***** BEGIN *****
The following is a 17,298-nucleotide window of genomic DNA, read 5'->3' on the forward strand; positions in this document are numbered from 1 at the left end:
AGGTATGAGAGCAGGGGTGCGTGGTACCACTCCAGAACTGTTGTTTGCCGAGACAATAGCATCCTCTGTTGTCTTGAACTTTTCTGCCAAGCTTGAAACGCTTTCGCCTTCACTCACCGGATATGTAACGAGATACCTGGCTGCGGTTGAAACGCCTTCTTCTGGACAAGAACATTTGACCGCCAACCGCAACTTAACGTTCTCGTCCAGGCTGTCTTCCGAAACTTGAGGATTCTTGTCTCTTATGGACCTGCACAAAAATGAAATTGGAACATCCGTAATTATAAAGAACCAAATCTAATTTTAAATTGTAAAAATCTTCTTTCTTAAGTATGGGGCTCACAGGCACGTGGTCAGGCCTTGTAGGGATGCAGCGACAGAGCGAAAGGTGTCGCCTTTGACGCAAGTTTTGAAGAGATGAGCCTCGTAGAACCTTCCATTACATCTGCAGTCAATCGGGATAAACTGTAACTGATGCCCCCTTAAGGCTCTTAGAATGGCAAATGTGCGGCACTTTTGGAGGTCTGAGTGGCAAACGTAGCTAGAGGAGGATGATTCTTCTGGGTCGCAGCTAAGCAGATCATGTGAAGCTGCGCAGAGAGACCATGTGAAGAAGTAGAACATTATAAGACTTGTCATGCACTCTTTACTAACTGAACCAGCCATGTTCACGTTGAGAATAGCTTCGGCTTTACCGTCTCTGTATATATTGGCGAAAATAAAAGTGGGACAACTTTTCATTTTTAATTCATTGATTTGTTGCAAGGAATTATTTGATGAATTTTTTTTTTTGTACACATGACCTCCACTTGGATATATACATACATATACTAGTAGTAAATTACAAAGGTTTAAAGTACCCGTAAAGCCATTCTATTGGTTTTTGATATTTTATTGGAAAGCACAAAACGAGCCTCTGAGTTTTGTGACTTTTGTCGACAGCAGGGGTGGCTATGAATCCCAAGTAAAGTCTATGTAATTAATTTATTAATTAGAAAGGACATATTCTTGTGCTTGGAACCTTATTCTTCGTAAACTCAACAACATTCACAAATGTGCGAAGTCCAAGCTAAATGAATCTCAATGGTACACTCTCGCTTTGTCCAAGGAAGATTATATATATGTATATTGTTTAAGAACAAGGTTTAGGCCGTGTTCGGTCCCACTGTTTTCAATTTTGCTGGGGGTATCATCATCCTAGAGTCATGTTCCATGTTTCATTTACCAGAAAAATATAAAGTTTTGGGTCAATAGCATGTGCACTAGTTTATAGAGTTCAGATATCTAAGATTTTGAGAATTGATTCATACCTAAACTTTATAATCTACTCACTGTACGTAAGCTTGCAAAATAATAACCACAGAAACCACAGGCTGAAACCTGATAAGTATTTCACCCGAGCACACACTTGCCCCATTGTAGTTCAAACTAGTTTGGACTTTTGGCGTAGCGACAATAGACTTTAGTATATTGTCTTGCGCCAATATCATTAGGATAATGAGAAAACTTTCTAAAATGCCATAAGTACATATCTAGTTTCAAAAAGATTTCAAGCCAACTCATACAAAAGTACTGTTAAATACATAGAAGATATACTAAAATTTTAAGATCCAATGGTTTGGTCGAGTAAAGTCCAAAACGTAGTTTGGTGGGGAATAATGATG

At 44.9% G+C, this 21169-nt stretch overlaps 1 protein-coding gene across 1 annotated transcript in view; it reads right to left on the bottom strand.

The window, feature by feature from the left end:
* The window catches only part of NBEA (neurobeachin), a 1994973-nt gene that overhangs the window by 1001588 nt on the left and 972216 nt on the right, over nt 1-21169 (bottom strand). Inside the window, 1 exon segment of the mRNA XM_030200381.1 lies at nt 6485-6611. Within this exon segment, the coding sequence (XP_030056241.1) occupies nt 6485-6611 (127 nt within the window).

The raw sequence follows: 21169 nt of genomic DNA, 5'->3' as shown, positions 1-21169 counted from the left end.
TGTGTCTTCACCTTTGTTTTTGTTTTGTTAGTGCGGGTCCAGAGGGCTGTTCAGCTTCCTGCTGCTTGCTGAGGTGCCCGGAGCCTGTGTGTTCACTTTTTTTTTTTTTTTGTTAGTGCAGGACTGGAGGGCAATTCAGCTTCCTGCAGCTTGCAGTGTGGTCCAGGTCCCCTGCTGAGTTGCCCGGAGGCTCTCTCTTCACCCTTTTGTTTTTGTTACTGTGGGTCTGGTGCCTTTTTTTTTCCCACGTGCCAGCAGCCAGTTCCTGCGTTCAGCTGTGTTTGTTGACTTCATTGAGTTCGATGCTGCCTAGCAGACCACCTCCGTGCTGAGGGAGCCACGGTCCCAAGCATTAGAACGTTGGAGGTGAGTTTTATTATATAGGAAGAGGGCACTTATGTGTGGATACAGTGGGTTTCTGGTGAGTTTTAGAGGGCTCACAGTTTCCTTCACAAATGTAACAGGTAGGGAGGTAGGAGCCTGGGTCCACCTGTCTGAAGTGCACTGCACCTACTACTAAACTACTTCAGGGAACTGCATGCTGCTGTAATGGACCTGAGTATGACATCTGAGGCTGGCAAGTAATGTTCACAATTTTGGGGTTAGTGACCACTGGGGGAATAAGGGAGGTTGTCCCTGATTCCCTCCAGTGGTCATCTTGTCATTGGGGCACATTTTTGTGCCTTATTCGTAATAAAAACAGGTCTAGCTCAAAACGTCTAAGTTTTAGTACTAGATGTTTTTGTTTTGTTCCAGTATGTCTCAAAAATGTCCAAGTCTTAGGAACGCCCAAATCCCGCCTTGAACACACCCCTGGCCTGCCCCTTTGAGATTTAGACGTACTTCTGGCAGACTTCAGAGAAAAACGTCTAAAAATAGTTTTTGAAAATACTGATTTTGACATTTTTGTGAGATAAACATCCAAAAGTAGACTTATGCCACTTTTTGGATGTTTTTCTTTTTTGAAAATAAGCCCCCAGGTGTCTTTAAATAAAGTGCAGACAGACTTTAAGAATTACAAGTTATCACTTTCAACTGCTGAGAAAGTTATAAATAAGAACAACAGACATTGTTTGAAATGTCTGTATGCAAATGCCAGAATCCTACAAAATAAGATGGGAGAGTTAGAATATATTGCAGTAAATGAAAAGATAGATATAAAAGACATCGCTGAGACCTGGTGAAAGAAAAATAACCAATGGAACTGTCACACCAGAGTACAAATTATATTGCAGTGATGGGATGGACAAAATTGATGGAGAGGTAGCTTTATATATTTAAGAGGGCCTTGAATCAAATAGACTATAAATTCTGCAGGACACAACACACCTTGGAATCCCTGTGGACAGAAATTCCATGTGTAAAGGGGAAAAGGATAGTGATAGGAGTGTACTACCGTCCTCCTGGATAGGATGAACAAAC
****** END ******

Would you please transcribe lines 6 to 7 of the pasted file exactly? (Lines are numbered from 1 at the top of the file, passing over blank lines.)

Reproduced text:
The raw sequence follows: 21169 nt of genomic DNA, 5'->3' as shown, positions 1-21169 counted from the left end.
TGTGTCTTCACCTTTGTTTTTGTTTTGTTAGTGCGGGTCCAGAGGGCTGTTCAGCTTCCTGCTGCTTGCTGAGGTGCCCGGAGCCTGTGTGTTCACTTTTTTTTTTTTTTTGTTAGTGCAGGACTGGAGGGCAATTCAGCTTCCTGCAGCTTGCAGTGTGGTCCAGGTCCCCTGCTGAGTTGCCCGGAGGCTCTCTCTTCACCCTTTTGTTTTTGTTACTGTGGGTCTGGTGCCTTTTTTTTTCCCACGTGCCAGCAGCCAGTTCCTGCGTTCAGCTGTGTTTGTTGACTTCATTGAGTTCGATGCTGCCTAGCAGACCACCTCCGTGCTGAGGGAGCCACGGTCCCAAGCATTAGAACGTTGGAGGTGAGTTTTATTATATAGGAAGAGGGCACTTATGTGTGGATACAGTGGGTTTCTGGTGAGTTTTAGAGGGCTCACAGTTTCCTTCACAAATGTAACAGGTAGGGAGGTAGGAGCCTGGGTCCACCTGTCTGAAGTGCACTGCACCTACTACTAAACTACTTCAGGGAACTGCATGCTGCTGTAATGGACCTGAGTATGACATCTGAGGCTGGCAAGTAATGTTCACAATTTTGGGGTTAGTGACCACTGGGGGAATAAGGGAGGTTGTCCCTGATTCCCTCCAGTGGTCATCTTGTCATTGGGGCACATTTTTGTGCCTTATTCGTAATAAAAACAGGTCTAGCTCAAAACGTCTAAGTTTTAGTACTAGATGTTTTTGTTTTGTTCCAGTATGTCTCAAAAATGTCCAAGTCTTAGGAACGCCCAAATCCCGCCTTGAACACACCCCTGGCCTGCCCCTTTGAGATTTAGACGTACTTCTGGCAGACTTCAGAGAAAAACGTCTAAAAATAGTTTTTGAAAATACTGATTTTGACATTTTTGTGAGATAAACATCCAAAAGTAGACTTATGCCACTTTTTGGATGTTTTTCTTTTTTGAAAATAAGCCCCCAGGTGTCTTTAAATAAAGTGCAGACAGACTTTAAGAATTACAAGTTATCACTTTCAACTGCTGAGAAAGTTATAAATAAGAACAACAGACATTGTTTGAAATGTCTGTATGCAAATGCCAGAATCCTACAAAATAAGATGGGAGAGTTAGAATATATTGCAGTAAATGAAAAGATAGATATAAAAGACATCGCTGAGACCTGGTGAAAGAAAAATAACCAATGGAACTGTCACACCAGAGTACAAATTATATTGCAGTGATGGGATGGACAAAATTGATGGAGAGGTAGCTTTATATATTTAAGAGGGCCTTGAATCAAATAGACTATAAATTCTGCAGGACACAACACACCTTGGAATCCCTGTGGACAGAAATTCCATGTGTAAAGGGGAAAAGGATAGTGATAGGAGTGTACTACCGTCCTCCTGGATAGGATGAACAAAC